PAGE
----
The Georgia state senate voted to soundly reject the passage of a sports betting bill through its chamber on Thursday. Senate Bill 57 was defeated by 37 votes against 19 in favor. Senators opposed to gambling joined forces with those who believed it required a constitutional amendment first.
The bill’s supporters had argued that it would not require this constitutional amendment because the legislation did not legalize either casinos or pari-mutuel betting. These are the only two forms of betting that are forbidden by Georgia’s constitution.
A separate sports betting legislation that does require a constitutional change is also pending in the state Senate. However, this bill would be limited to online betting and therefore “wouldn’t have a significant economic impact,” on the Peach State according to Senator Bill Hickman.
Hickman is the chief sponsor of Bill 57 and says that the legislation would create plentiful job opportunities for Georgians. He stated that: “When you just bet on sports on your phone, no jobs are created.”
Hickman backed his claims by citing a study by Georgia Southern University last year, which found that sports betting could inject $1.1bn into the Peach State’s economy annually. The study also said that sports betting could create approximately 8,500 jobs.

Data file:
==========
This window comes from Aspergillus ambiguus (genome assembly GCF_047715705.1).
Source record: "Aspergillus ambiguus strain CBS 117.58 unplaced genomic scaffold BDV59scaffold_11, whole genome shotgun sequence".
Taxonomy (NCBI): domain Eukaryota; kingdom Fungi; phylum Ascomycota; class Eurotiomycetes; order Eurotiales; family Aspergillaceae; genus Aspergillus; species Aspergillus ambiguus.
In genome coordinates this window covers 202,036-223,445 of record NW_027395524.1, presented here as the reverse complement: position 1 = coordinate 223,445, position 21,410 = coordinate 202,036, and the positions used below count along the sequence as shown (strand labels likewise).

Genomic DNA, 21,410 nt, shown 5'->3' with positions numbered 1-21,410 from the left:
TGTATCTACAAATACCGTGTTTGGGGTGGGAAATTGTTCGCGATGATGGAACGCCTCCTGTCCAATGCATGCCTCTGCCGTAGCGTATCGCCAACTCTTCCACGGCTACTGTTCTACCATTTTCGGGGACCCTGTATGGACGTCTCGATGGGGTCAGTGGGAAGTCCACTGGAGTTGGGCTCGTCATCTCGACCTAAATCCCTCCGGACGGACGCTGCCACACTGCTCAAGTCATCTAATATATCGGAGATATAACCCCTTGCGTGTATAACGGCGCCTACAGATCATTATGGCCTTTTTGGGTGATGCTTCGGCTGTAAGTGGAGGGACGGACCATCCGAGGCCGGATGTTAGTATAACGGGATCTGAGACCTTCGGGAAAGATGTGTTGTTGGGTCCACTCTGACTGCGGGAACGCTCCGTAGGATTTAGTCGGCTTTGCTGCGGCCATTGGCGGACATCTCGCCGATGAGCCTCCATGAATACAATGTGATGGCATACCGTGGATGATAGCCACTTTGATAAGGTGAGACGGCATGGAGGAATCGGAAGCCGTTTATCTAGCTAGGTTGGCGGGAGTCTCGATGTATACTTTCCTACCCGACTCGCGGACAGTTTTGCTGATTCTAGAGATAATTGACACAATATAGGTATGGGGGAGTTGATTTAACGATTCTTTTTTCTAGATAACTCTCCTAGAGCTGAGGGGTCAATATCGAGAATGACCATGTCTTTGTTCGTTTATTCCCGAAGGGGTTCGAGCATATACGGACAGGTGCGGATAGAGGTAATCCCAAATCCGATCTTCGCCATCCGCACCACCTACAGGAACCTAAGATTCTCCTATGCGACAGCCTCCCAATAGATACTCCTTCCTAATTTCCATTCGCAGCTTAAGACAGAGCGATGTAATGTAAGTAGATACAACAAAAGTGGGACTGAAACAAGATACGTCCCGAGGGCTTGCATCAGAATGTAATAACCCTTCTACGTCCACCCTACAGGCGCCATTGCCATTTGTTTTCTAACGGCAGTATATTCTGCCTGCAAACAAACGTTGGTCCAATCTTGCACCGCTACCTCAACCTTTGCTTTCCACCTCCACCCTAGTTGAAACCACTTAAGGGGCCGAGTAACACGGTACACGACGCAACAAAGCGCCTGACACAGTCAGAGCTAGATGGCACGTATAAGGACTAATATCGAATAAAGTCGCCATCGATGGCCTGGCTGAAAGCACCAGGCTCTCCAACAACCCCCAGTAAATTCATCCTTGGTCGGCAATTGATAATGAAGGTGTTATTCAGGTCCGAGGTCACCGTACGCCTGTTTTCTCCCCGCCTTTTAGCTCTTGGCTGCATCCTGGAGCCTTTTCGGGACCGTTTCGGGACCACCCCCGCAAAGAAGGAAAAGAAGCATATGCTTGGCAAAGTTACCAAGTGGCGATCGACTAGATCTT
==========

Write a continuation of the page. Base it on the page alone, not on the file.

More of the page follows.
A great deal of these potential jobs would come from raising racehorses and growing hay to feed them. Bill 57 proposes the building of three horse racing tracks in Georgia.
Furthermore, Hickman argued that the state share of the proceeds of sports betting would raise an estimated $250m – $350m per year for Georgia’s ‘Hope’ scholarships and pre-kindergarten programs.
However, the bill faced fierce opposition. Senator Marty Harbin argued that the revenue generated by sports betting would not offset the social toll of expanded legalized gambling in Georgia.
Harbin commented: “Much like drugs and alcohol, [gambling] leads to addiction. “Gambling is financial foolishness. … the house always wins.”